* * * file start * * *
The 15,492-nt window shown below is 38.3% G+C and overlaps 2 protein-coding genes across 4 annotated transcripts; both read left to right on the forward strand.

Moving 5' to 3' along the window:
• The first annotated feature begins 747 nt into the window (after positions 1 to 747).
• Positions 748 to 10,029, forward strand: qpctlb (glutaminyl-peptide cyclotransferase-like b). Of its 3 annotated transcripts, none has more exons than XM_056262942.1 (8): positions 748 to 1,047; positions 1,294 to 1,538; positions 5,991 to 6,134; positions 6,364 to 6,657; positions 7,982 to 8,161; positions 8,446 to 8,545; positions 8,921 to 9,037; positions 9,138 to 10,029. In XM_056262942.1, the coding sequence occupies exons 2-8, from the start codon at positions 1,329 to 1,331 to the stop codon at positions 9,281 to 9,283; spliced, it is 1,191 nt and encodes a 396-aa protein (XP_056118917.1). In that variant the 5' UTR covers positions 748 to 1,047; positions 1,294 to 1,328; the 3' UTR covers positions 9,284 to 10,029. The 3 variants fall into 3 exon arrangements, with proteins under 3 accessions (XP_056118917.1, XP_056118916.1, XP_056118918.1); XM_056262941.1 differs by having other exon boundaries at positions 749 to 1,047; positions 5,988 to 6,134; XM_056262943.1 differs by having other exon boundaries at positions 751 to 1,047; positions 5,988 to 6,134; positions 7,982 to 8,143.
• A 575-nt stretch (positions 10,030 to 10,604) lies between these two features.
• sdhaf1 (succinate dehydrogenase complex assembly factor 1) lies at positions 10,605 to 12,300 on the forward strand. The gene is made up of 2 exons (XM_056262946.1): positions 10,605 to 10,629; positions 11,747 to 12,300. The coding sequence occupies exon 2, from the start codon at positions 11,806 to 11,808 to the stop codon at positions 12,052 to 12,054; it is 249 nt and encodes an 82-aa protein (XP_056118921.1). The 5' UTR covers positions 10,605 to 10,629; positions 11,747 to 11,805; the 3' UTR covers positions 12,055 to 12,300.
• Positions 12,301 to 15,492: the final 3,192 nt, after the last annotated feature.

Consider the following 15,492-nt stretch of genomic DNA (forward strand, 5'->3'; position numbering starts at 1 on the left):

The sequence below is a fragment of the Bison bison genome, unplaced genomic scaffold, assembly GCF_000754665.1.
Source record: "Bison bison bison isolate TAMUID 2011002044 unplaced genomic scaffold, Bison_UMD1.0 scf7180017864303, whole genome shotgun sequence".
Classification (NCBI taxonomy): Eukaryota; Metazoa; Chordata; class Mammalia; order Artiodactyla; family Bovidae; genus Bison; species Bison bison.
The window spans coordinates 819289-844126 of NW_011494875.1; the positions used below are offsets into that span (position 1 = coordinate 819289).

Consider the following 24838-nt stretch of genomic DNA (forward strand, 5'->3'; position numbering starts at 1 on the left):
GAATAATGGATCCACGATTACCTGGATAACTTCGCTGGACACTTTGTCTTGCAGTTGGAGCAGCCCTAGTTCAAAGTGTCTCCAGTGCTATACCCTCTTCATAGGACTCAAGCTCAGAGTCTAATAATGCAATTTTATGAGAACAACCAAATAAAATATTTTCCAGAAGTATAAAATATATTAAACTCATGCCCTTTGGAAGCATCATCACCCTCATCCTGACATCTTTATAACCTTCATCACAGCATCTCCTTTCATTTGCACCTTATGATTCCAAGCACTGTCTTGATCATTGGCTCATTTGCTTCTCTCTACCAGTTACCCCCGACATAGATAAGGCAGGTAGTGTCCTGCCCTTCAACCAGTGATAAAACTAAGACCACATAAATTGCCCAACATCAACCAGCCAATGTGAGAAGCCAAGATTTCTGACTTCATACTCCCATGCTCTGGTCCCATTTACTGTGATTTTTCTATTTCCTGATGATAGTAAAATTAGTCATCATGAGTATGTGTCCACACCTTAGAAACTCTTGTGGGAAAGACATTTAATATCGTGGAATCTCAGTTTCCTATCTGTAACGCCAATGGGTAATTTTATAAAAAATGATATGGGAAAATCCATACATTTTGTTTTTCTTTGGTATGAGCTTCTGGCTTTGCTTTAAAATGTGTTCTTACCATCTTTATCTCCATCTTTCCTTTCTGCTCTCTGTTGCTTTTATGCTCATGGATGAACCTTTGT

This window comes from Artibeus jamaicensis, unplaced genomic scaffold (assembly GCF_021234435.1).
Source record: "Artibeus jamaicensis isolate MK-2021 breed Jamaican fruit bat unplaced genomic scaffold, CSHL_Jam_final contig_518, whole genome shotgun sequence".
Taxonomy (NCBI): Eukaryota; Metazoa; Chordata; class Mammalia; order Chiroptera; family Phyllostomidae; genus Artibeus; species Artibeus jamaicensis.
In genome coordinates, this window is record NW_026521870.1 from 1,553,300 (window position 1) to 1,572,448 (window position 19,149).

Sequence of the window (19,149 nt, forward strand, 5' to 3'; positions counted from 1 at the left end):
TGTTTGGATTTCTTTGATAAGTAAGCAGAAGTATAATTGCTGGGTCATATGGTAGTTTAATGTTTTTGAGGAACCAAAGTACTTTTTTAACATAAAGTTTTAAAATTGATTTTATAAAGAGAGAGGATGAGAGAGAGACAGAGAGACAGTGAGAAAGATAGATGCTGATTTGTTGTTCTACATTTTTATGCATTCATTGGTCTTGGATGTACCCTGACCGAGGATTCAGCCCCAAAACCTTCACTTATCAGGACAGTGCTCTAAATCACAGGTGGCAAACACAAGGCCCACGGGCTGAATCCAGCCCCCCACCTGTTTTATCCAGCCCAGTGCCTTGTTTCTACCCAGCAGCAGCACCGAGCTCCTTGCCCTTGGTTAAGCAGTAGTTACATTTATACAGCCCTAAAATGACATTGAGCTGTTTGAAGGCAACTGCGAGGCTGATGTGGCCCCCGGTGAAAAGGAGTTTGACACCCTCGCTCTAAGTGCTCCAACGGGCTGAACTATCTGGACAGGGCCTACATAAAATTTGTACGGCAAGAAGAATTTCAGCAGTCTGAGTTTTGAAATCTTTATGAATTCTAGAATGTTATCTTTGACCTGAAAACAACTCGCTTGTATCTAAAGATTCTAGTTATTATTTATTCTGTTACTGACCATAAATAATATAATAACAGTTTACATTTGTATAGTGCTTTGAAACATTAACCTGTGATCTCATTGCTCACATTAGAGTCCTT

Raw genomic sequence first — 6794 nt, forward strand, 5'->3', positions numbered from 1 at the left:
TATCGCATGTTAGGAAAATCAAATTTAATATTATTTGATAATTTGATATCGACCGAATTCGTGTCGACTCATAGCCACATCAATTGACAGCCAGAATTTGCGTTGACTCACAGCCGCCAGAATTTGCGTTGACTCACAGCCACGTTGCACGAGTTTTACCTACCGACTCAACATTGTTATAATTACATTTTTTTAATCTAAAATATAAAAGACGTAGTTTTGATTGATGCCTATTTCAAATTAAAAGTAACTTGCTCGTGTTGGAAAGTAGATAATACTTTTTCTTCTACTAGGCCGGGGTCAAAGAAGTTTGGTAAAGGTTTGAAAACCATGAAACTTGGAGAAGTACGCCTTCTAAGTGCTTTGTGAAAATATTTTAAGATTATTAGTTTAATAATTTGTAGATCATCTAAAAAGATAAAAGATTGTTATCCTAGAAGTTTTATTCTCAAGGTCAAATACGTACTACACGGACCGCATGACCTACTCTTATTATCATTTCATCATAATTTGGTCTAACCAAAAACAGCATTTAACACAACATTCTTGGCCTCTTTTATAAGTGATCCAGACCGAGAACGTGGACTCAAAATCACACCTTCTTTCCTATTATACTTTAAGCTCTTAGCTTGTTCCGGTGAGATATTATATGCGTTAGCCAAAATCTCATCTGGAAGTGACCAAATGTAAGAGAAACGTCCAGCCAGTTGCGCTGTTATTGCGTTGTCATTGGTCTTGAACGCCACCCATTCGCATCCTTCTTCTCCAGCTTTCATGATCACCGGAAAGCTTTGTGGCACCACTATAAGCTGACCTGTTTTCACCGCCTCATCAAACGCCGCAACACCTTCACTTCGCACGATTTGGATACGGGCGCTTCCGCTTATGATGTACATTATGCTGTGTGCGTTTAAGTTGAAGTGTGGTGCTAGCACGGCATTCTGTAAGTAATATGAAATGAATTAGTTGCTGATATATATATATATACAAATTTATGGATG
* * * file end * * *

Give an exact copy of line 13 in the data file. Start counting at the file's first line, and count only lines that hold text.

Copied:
Consider the following 24838-nt stretch of genomic DNA (forward strand, 5'->3'; position numbering starts at 1 on the left):